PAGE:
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Publication numberUS3874776 A
Publication typeGrant
Publication dateApr 1, 1975
Filing dateApr 26, 1973
Priority dateApr 26, 1973
Publication numberUS 3874776 A, US 3874776A, US-A-3874776, US3874776 A, US3874776A
InventorsSeron Suren V
Original AssigneeSeron Mfg Co
Export CitationBiBTeX, EndNote, RefMan
External Links: USPTO, USPTO Assignment, Espacenet
Retainer for eyeglasses
US 3874776 A
Abstract
An inexpensive retainer for eyeglasses or the like. The retainer is fabricated from a strap of flexible material, preferably in the form of a tube, which partially receives a ring of flexible material, preferably a plastic O-ring. A ferrule is crimped about the end of the strap in such a way that a large loop of the ring is exterior of both the ferrule and the tube to receive the temple of an eyeglass or the like.
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Description  (OCR text may contain errors)

United States Patent 1191 Seron 1451 Apr.1, 1975 1 1 RETAINER FOR EYEGLASSES [75] Inventor: Suren V. Seron, .loliet, Ill.

[73] Assignee: Seron Manufacturing Company,

Joilet, 111.

221 Filed: Apr. 26, 1973 211 Appl. No.: 354,528

[52] US. Cl 351/123, 2/14 V, 351/156 [51] Int. Cl G02c 5/00 [58] Field of Search ..35l/118,123,155,156, 351/157; 2/14 V [56] References Cited UNITED STATES PATENTS 1,894,888 1/1933 Ponton 351/157 X 2.808.632 10/1957 Cline 351/157 X 1819,6511 1/1958 Seron 351/156 2,835,945 5/1958 Hilsingcr 351/157 X 3,288,547 11/1966 Klingcr et a1. 351/123 X OTHER PUBLICATIONS Optical J. & Review of Opt0m., Vol. XCV, Issue 11, p. 76, June 1958.

Primary E.\'aminerPaul A. Sacher Atmrney, Agent, or FirmWegner, Stellman, McCord, Wiles & Wood [57] ABSTRACT An inexpensive retainer for eyeglasses or the like. The retainer is fabricated from a strap of flexible material, preferably in the form of a tube, which partially receives a ring of flexible material, preferably a plastic O-ring. A ferrule is crimped about the end of the strap in such a way that a large loop of the ring is exterior of both the ferrule and the tube to receive the temple of an eyeglass or the like.

5 Claims, 2 Drawing Figures RETAINER FOR EYEGLASSES BACKGROUND OF THE INVENTION This invention relates to retaining device and. more particularly. to retainers for eyeglasses.

Eyeglass retainers of varying types have been used by persons requiring the use of eyeglasses in a variety of different endeavors. Frequently. athletes will employ eyeglass retainers of the type including a strap that fits relatively tightly about the head so as to hold the eyeglasses firmly affixed to the wearer so that they will not become dislodged during physical exertion.

Other users of eyeglasses have employed retainers for other purposes. For example, frequently a person who does not require continual use of their eyeglasses will employ a retainer that is relatively loose so that when the eyeglasses are not needed. the same may be removed and allowed to hang by the retainers on the wearers chest.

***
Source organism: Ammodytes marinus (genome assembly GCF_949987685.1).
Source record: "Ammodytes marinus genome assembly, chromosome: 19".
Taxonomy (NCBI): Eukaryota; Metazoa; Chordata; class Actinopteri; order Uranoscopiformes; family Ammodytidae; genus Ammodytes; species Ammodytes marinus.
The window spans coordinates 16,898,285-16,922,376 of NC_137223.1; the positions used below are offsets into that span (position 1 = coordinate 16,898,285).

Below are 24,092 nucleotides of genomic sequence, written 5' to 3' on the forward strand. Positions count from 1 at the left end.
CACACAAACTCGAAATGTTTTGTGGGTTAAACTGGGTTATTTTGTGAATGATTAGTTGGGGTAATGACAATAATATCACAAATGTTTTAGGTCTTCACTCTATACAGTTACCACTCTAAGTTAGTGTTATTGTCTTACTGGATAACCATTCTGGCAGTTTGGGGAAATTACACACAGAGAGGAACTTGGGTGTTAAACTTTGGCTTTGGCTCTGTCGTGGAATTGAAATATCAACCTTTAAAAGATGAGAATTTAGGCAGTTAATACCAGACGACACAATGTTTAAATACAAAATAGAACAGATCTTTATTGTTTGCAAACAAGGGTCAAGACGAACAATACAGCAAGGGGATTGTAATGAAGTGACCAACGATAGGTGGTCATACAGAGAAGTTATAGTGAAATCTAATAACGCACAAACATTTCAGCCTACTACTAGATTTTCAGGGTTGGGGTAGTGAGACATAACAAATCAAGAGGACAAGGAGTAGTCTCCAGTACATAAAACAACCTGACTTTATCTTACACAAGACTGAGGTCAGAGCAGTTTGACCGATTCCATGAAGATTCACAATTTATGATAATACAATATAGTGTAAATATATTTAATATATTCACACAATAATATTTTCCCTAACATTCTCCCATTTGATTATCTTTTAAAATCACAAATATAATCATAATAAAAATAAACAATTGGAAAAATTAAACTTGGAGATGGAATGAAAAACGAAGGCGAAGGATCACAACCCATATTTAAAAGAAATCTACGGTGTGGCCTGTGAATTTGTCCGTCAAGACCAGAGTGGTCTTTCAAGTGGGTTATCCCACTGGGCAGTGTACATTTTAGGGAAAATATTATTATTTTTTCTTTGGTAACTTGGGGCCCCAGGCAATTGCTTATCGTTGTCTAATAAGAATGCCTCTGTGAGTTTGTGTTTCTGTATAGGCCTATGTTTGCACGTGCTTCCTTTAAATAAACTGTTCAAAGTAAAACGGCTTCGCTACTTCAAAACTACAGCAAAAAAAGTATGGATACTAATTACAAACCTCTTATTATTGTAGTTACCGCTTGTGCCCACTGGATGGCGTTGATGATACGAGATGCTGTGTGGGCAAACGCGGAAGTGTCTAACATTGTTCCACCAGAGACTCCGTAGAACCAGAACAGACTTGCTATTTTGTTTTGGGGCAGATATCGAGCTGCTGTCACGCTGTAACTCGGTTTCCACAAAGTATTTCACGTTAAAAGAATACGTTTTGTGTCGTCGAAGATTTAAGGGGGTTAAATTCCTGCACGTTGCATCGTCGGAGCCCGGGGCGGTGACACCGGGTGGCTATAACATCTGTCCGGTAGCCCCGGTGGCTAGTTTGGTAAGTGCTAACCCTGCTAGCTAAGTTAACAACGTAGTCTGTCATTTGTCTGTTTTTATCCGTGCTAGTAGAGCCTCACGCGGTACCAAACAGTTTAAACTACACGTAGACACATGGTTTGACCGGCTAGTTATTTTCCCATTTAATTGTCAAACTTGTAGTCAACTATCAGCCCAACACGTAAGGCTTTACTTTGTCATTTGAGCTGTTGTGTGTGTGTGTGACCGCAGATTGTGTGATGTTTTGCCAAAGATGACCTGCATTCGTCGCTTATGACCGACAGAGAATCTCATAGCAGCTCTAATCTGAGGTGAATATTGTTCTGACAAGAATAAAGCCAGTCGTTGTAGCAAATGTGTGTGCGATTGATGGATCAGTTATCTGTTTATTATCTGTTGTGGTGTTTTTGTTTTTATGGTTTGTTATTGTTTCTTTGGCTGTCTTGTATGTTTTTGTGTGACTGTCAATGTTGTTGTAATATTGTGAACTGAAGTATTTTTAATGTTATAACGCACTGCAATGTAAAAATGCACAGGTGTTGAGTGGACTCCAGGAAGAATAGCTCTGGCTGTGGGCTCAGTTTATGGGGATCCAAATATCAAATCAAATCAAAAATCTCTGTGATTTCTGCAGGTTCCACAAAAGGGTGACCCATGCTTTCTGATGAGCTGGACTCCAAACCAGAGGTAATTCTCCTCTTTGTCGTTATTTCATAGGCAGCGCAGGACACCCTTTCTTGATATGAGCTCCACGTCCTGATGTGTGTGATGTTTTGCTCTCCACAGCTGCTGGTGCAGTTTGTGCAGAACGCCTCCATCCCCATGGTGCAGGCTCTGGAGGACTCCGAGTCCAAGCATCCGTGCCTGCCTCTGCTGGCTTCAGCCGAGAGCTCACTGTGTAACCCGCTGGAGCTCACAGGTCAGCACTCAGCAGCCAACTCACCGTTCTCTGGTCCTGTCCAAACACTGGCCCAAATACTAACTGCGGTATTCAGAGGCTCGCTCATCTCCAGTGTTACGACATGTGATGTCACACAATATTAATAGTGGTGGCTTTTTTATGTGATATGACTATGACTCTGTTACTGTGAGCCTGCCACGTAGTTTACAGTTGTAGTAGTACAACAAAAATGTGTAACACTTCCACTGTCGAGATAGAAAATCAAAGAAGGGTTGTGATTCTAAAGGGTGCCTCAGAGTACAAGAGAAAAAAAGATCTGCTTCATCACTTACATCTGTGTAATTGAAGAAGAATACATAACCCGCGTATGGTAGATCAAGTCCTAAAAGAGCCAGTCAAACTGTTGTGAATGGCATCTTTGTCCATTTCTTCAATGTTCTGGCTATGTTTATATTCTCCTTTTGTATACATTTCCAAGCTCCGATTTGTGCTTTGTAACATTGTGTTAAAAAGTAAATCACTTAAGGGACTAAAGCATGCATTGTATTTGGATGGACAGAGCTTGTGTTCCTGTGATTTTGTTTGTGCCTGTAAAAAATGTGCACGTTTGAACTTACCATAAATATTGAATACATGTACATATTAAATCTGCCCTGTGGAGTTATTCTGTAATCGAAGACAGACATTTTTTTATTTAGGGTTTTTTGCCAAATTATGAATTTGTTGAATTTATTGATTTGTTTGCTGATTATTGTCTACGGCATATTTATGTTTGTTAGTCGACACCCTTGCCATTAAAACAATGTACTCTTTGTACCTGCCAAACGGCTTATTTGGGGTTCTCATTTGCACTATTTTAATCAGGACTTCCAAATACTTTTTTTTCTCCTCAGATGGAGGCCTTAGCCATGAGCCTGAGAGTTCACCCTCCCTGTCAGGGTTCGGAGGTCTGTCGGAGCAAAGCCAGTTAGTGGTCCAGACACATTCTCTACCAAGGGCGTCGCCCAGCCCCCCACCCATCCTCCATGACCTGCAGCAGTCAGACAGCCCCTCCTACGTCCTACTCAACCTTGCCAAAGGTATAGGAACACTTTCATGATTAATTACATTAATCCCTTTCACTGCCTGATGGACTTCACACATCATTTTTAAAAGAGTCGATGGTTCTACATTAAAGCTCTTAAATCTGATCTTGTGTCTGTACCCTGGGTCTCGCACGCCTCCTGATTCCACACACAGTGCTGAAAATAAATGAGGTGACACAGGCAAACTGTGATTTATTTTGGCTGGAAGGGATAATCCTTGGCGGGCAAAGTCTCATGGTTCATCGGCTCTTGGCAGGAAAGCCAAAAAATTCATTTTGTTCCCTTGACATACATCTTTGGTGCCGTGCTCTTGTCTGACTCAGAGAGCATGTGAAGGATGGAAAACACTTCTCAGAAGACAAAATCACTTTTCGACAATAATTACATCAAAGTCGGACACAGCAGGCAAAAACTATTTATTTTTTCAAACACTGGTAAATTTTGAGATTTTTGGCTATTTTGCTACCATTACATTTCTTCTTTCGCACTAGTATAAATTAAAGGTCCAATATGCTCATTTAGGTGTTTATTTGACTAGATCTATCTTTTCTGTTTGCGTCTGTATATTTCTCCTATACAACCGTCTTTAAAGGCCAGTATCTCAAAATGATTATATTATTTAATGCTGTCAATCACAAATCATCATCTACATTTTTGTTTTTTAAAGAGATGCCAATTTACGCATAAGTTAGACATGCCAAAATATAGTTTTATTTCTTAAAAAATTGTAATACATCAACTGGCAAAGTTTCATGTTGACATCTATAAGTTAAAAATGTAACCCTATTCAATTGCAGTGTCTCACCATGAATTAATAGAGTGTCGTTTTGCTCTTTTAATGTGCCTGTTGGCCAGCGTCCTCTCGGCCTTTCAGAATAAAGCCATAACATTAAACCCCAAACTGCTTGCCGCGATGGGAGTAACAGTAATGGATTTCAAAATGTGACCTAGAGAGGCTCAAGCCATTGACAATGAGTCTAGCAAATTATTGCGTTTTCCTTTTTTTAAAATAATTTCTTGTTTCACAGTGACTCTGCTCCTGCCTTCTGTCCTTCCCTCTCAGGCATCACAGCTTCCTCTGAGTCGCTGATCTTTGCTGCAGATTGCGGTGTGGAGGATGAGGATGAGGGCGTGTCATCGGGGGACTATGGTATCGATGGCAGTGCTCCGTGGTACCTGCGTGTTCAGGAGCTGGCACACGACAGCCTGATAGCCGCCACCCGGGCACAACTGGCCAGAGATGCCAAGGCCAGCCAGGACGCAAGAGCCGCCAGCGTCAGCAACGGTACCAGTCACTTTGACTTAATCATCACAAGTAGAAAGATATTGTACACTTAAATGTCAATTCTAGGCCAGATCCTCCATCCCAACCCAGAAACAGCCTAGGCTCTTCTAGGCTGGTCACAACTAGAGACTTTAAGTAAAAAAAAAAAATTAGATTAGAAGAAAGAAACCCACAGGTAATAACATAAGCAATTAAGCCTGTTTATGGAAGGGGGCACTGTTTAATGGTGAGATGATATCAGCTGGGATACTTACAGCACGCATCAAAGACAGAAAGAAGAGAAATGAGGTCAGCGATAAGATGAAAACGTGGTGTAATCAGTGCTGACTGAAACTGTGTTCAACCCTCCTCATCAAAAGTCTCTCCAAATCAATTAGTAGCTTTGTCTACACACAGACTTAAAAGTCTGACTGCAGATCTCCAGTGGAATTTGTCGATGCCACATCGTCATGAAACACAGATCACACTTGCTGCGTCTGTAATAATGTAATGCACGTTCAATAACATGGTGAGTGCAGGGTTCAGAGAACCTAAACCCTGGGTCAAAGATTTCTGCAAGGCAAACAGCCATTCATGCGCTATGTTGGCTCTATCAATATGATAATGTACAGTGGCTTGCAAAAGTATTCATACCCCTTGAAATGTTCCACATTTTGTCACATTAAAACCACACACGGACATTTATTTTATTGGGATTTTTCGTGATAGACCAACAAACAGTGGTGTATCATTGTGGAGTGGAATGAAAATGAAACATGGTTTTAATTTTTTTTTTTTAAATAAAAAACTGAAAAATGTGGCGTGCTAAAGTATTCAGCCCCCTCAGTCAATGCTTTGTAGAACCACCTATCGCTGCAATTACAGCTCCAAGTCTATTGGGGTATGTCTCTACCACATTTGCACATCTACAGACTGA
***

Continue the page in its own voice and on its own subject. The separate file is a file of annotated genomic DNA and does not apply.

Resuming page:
Frequently. eyeglass retainers of both types have been relatively expensive to fabricate for any of a variety of reasons.

SUMMARY OF THE INVENTION It is the principal object of the invention to provide a new and improved eyeglass retainer. More specifically, it is an object of the invention to provide an eyeglass retainer that may be inexpensively fabricated with no specially fabricated parts. employing principally shelf items.

The exemplary embodiment of the invention achieves the foregoing object through a construction including an elongated. flexible strap. According to the preferred embodiment. the strap is formed as a tube of fabric-like material. plastic. etc.

A ring formed of a resilient material is also employed. Preferably. the ring is a conventional O-ring formed of plastic.

A last principal component. an ordinary ferrule. is crimped about a portion of the O-ring and the end of the flexible strap to hold the two in assembled relationship. That portion of the O-ring exterior of the strap and the ferrule defines a retaining means which may receive the temple of an eyeglass or the like. Typically.

the O-rings and erimps will be applied to both ends of the strap if a strap is to be employed as an eyeglass retainer. although for other retaining purposes. it may only be necessary to provide those components at one end of the strap.

According to the preferred embodiment, the O-ring is partially received within the tube-like strap and the ferrule applied about the same so that two loops are formed. both exterior of opposite ends of the ferrule. One loop is a relatively large loop which serves as the retaining means as aforesaid. while the other loop is a relatively small loop and has a diameter greater than the distance between the opposite sides of the O-ring within the ferrule to provide a bulging formation which assists in maintaining the retainer in assembled relationship.